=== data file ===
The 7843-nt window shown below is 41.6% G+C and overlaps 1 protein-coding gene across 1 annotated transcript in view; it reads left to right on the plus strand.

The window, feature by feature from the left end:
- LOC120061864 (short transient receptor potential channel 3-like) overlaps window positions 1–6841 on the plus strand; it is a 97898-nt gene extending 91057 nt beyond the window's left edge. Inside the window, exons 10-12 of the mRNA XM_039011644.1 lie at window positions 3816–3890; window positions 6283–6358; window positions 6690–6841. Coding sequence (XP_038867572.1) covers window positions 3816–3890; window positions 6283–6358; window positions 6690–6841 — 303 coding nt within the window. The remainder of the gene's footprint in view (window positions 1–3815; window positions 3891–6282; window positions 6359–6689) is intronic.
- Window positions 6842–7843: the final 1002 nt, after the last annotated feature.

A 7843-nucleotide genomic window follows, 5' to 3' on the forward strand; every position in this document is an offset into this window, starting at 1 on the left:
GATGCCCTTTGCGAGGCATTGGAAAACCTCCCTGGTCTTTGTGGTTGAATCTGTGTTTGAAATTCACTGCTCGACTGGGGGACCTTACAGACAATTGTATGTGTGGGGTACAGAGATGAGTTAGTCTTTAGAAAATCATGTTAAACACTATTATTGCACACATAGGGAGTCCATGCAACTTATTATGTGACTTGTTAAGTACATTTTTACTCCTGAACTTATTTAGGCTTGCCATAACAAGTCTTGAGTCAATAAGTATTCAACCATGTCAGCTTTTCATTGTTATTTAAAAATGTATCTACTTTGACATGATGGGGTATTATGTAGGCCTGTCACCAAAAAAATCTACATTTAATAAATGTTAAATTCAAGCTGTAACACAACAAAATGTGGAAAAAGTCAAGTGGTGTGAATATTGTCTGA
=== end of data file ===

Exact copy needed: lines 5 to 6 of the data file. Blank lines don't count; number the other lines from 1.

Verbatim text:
A 7843-nucleotide genomic window follows, 5' to 3' on the forward strand; every position in this document is an offset into this window, starting at 1 on the left:
GATGCCCTTTGCGAGGCATTGGAAAACCTCCCTGGTCTTTGTGGTTGAATCTGTGTTTGAAATTCACTGCTCGACTGGGGGACCTTACAGACAATTGTATGTGTGGGGTACAGAGATGAGTTAGTCTTTAGAAAATCATGTTAAACACTATTATTGCACACATAGGGAGTCCATGCAACTTATTATGTGACTTGTTAAGTACATTTTTACTCCTGAACTTATTTAGGCTTGCCATAACAAGTCTTGAGTCAATAAGTATTCAACCATGTCAGCTTTTCATTGTTATTTAAAAATGTATCTACTTTGACATGATGGGGTATTATGTAGGCCTGTCACCAAAAAAATCTACATTTAATAAATGTTAAATTCAAGCTGTAACACAACAAAATGTGGAAAAAGTCAAGTGGTGTGAATATTGTCTGA